Selection process for JAP


JAP students are selected through an interview. To be eligible for the interview the eligibility criteria is a Masters degree in physics, chemistry or mathematics; or BE/B Tech or equivalent degree in electrical, electronics, electrical communication engineering. The interview primarily tests your aptitude for basic physics, and your possible inclination towards instrumentation/observational astronomy.

The structure of the programme



After selection the candidates stay at the Indian Institute of Science for a year during which they complete the graduate school. The graduate school is designed to give a comprehensive training in all aspects of astronomy and astrophysics (you can look at the syllabus for the first semester and the second semester to see which topics are covered). After the graduate school, you are expected to choose a supervisor(s) from one of the four institutes. It is also possible to work with multiple supervisors from different institutes. After the first year you are expected to shift to the parent institute of your main supervisor, however, your PhD degree will be awarded by the Indian Insitute of Science. JAP students also enjoy the advantage that all the participating institutes will extend to them some of the facilities that they offer to their regular students. To summarize, JAP offers to you

  1. A joint graduate school, which offers a broad and uniform coverage of astronomy and astrophysics.
  2. The freedom of choosing the research supervisor at the end of the course work.
  3. Accommodation at the IISc students’ hostel during the course work
  4. PhD degree granted by IISc.


To underscore the importance of these points, note that astronomy and astrophysics is different from other disciplines in physics in that undergraduates are rarely exposed to it, and some exposure to it is required before they can decide their PhD thesis topic. Therefore, a graduate school that draws upon the collective expertise of four different institutes makes the JAP graduate school one of the best in the country. It is also useful to encourage future astronomers to share a period of studentship with their peers in many other branches of science and engineering, which the JAP students gain from their first year compulsory stay at the Indian Institute of Science.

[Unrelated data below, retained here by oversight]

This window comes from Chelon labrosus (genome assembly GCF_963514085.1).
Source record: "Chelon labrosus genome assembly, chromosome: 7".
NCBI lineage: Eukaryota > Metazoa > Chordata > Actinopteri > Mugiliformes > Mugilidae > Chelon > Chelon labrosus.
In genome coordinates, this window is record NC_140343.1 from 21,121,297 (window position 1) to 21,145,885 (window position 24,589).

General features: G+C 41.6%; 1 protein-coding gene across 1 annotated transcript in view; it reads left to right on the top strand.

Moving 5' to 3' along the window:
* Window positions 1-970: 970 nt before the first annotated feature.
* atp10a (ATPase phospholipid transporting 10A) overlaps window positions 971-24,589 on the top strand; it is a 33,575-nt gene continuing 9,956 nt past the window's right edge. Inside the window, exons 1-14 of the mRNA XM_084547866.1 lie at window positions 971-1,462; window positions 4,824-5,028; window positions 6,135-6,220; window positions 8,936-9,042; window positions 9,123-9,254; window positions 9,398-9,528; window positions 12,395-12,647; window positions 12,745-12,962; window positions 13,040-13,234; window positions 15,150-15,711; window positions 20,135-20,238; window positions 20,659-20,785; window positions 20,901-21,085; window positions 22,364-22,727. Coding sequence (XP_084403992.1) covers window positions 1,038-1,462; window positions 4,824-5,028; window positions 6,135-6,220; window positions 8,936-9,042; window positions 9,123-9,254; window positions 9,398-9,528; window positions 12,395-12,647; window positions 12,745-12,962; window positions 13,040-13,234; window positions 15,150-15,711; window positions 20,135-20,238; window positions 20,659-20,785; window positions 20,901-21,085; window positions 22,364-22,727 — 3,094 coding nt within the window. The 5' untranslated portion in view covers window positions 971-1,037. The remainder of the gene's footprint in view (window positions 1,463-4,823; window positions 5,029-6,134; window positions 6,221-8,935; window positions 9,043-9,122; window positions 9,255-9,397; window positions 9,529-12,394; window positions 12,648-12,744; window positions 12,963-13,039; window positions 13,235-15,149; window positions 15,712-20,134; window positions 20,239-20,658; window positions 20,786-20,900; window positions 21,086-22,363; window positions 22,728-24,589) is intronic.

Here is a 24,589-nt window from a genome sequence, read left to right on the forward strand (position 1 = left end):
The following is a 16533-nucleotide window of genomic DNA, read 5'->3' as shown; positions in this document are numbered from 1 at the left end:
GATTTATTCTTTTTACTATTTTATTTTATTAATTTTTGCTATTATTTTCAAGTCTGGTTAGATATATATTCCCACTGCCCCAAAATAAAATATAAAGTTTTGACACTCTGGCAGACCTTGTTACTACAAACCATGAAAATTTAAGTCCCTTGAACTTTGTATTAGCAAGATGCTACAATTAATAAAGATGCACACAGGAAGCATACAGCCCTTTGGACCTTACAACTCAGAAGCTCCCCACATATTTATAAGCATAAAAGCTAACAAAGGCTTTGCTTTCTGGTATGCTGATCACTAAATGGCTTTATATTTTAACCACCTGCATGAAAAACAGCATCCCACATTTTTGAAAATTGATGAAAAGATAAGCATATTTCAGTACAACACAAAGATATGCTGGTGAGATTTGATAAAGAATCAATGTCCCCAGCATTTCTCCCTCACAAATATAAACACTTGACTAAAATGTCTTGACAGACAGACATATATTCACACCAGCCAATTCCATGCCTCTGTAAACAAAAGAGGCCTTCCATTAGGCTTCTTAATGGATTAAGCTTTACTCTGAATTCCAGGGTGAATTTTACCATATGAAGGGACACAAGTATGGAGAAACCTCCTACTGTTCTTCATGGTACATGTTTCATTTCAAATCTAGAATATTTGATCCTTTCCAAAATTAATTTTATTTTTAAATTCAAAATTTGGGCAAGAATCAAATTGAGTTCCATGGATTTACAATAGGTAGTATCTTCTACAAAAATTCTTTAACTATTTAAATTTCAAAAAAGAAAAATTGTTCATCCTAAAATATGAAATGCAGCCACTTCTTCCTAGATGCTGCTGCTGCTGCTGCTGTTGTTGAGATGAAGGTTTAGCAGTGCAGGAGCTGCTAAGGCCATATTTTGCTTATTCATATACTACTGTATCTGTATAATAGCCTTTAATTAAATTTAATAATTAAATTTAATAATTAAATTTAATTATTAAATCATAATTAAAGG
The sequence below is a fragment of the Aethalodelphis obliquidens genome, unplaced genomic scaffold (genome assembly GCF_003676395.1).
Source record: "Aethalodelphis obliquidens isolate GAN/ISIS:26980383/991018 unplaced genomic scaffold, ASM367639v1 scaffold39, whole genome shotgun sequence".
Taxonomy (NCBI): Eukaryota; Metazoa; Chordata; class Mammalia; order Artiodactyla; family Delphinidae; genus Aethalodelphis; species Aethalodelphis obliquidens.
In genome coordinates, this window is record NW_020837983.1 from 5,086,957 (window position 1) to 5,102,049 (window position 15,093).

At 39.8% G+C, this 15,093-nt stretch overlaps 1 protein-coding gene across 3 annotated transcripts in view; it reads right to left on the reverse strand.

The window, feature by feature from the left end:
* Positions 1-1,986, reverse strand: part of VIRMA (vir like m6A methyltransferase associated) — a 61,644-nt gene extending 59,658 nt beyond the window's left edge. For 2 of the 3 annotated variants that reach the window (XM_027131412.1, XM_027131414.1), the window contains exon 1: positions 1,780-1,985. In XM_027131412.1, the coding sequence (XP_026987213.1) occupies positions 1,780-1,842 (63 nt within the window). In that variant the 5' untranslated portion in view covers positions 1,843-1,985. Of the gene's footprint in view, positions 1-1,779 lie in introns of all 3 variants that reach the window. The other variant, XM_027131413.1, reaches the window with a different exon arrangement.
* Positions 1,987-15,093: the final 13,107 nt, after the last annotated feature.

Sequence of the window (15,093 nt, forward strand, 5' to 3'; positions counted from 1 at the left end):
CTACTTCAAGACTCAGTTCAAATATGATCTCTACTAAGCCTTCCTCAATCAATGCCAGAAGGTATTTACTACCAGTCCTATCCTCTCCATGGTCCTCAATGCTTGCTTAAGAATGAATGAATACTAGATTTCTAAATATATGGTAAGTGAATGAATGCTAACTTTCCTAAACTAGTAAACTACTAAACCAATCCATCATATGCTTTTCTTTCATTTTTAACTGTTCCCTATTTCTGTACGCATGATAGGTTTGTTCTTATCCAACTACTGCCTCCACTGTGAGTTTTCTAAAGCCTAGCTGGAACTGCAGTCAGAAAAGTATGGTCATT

A few words on the nature of astronomy research and JAP



The character of research in astronomy has changed over the recent years due to the availability of a large quantity of high quality astronomical data, and an exponential increase in modern computing power; this has led to research in astronomy becoming highly collaborative. It is now common for a research team to consist of observers, theorists and simulators. Although our institutes have grown to accommodate diverse faculty in their astronomy departments to reflect this change, a bulk of such expertise is still scattered across different institutes.

The collaborating institutes—the Indian Institute of Science (IISc), the Indian Institute of Astrophysics (IIA), the Indian Space Research Organization (ISRO), and the Raman Research Institute (RRI)—are all leading astronomy research in the country. These institutions have their own research and teaching programmes that are tailored to meet their individual requirements. Since no single institute can be expected to have all the necessary expertise to tackle problems in astrophysics that fundamentally require collaborative inter-disciplinary approaches, fostering collaboration between institutes seems like the logical step forward. In fact, such collaborations are absolutely essential if we Indian astrophysicists, as a community, are to make a significant impact internationally.

Owing to a recent boom in the creation of astronomical facilities, trained work force is required for the operation and development of existing astronomical facilities as well as the forthcoming facilities such as ASTROSAT---a multi-wavelength astronomy satellite; High Altitude Gamma Ray (HAGAR) telescope at Hanle; Major Atmospheric Cerenkov Experiment (MACE) telescope at Hanle; Aditya Space coronagraph; Chandrayaan-2 and missions to other planets, radio interferometers such as GMRT, MWA and SKA. These opportunities are collectively available to the JAP students since they get one year to decide on which of the four institutes they would like to join. Moreover, some of these opportunities may involve joint research with people from different institutes, which is greatly facilitated by this programme.